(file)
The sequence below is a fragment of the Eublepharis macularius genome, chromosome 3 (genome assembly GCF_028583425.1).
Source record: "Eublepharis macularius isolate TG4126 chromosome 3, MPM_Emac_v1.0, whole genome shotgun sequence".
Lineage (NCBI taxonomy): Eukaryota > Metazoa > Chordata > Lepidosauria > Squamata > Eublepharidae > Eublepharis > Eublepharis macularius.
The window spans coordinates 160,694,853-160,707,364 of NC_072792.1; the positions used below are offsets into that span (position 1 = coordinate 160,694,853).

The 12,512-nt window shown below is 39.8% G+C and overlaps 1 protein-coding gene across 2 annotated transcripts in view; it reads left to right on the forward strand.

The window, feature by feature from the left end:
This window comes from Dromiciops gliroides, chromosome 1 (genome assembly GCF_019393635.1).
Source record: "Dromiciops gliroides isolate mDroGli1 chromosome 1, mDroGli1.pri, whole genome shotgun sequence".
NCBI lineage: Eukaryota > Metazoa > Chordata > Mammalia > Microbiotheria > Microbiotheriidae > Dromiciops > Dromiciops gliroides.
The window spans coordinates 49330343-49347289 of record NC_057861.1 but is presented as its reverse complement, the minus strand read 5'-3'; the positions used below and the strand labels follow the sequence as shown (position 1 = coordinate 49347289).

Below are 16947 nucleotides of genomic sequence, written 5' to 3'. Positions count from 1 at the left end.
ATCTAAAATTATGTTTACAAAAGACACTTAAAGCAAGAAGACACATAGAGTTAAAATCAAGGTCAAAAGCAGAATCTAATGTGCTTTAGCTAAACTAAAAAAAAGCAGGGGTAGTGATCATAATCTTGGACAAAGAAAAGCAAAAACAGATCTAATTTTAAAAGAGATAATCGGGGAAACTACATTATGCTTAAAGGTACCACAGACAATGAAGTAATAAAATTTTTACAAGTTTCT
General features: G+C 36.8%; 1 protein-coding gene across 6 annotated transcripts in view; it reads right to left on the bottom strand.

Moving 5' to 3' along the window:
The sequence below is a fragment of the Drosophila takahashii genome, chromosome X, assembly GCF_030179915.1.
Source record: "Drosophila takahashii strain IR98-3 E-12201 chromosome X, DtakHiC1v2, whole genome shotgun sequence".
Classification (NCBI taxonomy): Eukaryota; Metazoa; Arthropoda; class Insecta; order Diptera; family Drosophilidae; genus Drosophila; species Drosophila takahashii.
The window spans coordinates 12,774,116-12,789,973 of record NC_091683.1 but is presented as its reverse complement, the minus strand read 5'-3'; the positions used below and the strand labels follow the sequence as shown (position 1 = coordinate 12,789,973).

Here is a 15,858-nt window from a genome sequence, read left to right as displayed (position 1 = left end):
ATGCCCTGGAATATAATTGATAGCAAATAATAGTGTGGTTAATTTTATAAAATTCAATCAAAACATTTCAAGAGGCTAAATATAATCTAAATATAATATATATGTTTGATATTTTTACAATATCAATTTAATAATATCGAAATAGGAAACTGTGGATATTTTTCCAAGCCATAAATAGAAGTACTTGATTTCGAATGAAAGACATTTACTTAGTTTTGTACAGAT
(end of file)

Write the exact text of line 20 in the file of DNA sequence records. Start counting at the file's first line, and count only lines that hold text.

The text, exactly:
ATGCCCTGGAATATAATTGATAGCAAATAATAGTGTGGTTAATTTTATAAAATTCAATCAAAACATTTCAAGAGGCTAAATATAATCTAAATATAATATATATGTTTGATATTTTTACAATATCAATTTAATAATATCGAAATAGGAAACTGTGGATATTTTTCCAAGCCATAAATAGAAGTACTTGATTTCGAATGAAAGACATTTACTTAGTTTTGTACAGAT